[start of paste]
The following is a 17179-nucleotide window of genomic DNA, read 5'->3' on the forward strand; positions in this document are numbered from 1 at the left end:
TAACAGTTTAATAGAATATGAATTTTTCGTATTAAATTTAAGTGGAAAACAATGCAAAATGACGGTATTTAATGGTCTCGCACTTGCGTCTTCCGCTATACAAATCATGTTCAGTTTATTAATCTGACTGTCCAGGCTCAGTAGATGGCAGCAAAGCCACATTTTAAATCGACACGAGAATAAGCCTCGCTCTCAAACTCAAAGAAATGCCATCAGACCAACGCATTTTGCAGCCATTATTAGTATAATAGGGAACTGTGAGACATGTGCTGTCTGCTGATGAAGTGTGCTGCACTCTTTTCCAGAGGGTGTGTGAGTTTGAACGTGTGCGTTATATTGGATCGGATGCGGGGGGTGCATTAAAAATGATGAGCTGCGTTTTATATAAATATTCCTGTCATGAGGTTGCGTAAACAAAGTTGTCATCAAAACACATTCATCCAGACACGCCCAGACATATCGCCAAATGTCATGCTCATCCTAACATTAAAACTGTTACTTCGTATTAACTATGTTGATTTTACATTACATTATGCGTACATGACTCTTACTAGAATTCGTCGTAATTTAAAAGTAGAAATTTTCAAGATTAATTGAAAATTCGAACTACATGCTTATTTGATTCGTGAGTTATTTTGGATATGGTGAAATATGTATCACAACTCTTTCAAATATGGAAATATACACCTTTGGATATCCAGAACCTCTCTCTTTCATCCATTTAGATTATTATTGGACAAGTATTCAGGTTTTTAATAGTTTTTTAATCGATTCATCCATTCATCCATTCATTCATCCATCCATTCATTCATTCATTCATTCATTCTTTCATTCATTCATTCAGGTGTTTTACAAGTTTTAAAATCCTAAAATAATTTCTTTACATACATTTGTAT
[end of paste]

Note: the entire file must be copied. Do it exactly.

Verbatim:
The following is a 17179-nucleotide window of genomic DNA, read 5'->3' on the forward strand; positions in this document are numbered from 1 at the left end:
TAACAGTTTAATAGAATATGAATTTTTCGTATTAAATTTAAGTGGAAAACAATGCAAAATGACGGTATTTAATGGTCTCGCACTTGCGTCTTCCGCTATACAAATCATGTTCAGTTTATTAATCTGACTGTCCAGGCTCAGTAGATGGCAGCAAAGCCACATTTTAAATCGACACGAGAATAAGCCTCGCTCTCAAACTCAAAGAAATGCCATCAGACCAACGCATTTTGCAGCCATTATTAGTATAATAGGGAACTGTGAGACATGTGCTGTCTGCTGATGAAGTGTGCTGCACTCTTTTCCAGAGGGTGTGTGAGTTTGAACGTGTGCGTTATATTGGATCGGATGCGGGGGGTGCATTAAAAATGATGAGCTGCGTTTTATATAAATATTCCTGTCATGAGGTTGCGTAAACAAAGTTGTCATCAAAACACATTCATCCAGACACGCCCAGACATATCGCCAAATGTCATGCTCATCCTAACATTAAAACTGTTACTTCGTATTAACTATGTTGATTTTACATTACATTATGCGTACATGACTCTTACTAGAATTCGTCGTAATTTAAAAGTAGAAATTTTCAAGATTAATTGAAAATTCGAACTACATGCTTATTTGATTCGTGAGTTATTTTGGATATGGTGAAATATGTATCACAACTCTTTCAAATATGGAAATATACACCTTTGGATATCCAGAACCTCTCTCTTTCATCCATTTAGATTATTATTGGACAAGTATTCAGGTTTTTAATAGTTTTTTAATCGATTCATCCATTCATCCATTCATTCATCCATCCATTCATTCATTCATTCATTCATTCTTTCATTCATTCATTCAGGTGTTTTACAAGTTTTAAAATCCTAAAATAATTTCTTTACATACATTTGTAT